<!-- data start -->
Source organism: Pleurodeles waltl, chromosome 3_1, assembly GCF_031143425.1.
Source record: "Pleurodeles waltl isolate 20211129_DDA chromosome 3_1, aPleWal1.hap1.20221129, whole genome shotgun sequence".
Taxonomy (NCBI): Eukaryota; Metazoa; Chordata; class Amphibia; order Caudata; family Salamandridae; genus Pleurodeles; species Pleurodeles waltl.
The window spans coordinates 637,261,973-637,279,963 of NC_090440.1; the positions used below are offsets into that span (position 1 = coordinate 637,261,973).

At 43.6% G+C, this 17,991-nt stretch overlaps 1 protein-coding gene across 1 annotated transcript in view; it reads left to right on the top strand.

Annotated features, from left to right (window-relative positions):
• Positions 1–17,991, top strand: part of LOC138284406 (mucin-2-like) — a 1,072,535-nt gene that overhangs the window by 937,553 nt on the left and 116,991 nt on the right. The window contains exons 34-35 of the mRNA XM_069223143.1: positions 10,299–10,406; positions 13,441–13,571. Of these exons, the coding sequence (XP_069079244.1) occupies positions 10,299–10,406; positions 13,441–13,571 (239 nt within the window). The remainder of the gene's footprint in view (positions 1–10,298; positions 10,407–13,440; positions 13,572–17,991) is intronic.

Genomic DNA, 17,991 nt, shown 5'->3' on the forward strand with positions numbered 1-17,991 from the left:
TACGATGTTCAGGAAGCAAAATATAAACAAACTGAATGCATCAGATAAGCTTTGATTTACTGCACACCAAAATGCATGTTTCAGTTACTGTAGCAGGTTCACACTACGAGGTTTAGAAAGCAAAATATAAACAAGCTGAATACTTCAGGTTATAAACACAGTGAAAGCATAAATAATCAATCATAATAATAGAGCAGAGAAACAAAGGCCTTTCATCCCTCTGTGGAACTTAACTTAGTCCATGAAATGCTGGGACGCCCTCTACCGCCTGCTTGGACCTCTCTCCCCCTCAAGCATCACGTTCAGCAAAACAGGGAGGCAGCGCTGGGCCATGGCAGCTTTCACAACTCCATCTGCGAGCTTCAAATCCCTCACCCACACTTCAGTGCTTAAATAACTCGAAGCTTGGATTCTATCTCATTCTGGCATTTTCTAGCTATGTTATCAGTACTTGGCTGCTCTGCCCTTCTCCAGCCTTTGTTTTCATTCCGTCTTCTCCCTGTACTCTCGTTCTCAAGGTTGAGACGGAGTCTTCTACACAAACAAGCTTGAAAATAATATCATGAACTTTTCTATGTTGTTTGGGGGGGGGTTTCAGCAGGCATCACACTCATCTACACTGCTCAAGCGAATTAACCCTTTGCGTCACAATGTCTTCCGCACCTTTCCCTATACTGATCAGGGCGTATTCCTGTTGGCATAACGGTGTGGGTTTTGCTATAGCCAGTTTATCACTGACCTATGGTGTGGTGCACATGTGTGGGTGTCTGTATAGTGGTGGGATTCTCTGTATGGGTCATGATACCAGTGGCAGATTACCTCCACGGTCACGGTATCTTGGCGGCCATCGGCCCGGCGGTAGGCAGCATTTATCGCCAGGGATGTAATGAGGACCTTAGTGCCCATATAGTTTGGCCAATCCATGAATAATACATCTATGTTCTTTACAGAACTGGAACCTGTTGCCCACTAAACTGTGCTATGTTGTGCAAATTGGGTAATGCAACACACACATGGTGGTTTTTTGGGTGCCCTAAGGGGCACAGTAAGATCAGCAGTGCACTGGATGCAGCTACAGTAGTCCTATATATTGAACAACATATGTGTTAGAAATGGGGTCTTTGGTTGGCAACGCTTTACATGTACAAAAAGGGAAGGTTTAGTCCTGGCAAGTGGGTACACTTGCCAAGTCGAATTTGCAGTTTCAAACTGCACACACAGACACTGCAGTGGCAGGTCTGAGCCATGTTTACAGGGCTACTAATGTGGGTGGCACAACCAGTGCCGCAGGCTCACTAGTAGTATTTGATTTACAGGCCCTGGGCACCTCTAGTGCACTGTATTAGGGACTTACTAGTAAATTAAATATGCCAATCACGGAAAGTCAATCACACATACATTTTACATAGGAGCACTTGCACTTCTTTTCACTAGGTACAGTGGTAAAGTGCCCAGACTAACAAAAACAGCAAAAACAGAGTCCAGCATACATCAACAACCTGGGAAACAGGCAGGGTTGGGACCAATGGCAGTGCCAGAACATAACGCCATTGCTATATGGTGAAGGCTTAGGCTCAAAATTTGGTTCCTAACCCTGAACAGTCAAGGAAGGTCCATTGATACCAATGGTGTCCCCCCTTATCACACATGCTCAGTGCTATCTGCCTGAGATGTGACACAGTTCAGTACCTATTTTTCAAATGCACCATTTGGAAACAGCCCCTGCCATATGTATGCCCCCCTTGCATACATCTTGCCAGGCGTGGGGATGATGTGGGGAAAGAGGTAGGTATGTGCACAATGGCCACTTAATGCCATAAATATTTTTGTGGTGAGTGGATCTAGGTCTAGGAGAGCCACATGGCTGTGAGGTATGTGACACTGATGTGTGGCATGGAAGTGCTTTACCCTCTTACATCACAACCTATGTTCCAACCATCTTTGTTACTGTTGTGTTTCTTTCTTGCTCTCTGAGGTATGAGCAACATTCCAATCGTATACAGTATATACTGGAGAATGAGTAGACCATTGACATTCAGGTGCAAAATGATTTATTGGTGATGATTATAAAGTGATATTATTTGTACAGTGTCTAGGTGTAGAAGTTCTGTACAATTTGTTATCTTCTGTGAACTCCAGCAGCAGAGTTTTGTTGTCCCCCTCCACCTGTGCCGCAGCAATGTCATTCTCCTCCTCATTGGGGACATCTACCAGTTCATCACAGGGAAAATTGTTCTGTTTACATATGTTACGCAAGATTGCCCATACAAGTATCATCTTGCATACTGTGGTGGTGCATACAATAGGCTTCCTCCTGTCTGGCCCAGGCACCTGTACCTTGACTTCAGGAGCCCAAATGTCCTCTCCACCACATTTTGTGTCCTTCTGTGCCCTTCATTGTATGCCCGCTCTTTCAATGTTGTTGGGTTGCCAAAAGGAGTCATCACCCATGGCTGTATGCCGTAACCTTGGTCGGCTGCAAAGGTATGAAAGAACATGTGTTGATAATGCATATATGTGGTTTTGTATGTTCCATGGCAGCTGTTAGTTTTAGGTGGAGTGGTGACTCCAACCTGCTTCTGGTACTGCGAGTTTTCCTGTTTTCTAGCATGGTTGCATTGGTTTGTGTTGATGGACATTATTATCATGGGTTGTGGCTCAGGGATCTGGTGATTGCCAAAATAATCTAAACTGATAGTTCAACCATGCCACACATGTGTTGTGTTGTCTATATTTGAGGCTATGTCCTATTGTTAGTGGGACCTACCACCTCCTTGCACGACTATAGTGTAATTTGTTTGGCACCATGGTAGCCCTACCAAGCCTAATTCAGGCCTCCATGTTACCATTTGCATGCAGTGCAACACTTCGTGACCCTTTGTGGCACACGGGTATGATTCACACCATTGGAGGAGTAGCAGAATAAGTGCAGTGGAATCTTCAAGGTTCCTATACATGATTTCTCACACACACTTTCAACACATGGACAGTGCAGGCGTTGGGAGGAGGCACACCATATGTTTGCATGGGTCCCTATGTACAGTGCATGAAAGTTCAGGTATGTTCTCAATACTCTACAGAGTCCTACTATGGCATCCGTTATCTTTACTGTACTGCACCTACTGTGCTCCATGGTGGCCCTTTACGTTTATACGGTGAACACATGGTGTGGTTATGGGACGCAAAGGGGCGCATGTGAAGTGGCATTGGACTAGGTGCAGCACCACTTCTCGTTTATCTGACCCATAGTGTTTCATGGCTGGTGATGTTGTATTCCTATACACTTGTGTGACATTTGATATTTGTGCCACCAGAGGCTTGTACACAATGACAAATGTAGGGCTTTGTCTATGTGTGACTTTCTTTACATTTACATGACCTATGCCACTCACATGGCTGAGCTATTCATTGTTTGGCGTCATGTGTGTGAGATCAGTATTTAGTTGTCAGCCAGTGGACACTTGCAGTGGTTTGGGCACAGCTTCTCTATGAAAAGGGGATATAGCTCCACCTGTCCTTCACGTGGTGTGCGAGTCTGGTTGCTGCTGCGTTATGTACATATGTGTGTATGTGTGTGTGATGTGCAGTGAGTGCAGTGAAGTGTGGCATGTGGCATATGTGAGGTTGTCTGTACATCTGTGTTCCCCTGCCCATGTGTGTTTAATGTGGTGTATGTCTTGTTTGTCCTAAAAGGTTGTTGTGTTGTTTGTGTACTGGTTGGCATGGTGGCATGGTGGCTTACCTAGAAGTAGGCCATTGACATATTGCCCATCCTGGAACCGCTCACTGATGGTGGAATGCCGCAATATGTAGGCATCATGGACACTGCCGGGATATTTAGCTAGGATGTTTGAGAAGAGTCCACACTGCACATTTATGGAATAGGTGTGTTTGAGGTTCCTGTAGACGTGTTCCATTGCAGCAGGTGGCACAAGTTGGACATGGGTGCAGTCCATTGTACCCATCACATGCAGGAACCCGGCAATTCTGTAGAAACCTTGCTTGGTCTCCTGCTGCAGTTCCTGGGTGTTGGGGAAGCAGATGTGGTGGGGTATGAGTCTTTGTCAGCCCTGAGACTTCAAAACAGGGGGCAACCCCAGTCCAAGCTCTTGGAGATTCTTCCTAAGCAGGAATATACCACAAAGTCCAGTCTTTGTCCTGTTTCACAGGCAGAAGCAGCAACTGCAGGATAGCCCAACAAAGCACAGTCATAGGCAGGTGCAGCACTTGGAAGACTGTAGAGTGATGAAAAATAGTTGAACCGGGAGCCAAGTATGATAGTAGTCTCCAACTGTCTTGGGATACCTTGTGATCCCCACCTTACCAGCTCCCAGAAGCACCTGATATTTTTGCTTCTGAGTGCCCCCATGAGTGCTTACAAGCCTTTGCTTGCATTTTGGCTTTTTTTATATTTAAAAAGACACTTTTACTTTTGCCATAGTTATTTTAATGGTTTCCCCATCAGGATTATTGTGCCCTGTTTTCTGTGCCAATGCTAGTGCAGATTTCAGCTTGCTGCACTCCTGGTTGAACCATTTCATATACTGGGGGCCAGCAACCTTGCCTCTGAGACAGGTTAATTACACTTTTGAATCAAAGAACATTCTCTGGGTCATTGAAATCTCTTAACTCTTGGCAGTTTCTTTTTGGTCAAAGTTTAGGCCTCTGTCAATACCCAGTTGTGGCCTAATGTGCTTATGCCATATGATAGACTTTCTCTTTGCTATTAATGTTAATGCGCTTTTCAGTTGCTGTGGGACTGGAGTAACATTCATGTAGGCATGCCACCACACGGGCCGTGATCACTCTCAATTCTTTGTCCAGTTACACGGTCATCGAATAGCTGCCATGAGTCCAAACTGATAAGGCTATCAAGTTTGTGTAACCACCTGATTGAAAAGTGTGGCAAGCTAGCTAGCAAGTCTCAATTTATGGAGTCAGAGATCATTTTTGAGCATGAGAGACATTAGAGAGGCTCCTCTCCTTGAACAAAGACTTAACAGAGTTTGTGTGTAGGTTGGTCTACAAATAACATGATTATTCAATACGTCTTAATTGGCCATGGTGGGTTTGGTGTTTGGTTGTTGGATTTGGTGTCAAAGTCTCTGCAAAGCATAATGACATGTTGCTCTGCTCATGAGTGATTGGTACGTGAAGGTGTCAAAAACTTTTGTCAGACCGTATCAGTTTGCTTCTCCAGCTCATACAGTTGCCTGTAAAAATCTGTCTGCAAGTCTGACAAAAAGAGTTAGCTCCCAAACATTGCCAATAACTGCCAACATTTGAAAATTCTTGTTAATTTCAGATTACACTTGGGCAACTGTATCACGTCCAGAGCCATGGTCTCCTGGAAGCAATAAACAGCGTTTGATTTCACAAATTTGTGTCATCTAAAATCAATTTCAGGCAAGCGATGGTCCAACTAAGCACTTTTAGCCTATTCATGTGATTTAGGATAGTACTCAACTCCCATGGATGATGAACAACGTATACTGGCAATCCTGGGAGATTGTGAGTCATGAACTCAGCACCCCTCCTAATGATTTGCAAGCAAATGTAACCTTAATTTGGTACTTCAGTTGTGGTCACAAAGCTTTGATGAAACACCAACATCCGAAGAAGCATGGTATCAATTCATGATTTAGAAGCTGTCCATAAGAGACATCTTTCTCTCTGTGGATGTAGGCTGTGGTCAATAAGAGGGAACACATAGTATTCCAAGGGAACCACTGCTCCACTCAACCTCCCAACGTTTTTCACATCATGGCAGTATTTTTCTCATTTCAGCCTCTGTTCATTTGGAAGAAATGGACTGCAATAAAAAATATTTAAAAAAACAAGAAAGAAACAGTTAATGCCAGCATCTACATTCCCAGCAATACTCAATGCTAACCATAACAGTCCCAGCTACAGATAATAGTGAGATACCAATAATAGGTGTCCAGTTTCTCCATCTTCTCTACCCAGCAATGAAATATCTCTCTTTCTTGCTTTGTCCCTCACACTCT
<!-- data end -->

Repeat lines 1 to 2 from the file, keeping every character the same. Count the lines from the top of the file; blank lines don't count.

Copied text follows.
Source organism: Pleurodeles waltl, chromosome 3_1, assembly GCF_031143425.1.
Source record: "Pleurodeles waltl isolate 20211129_DDA chromosome 3_1, aPleWal1.hap1.20221129, whole genome shotgun sequence".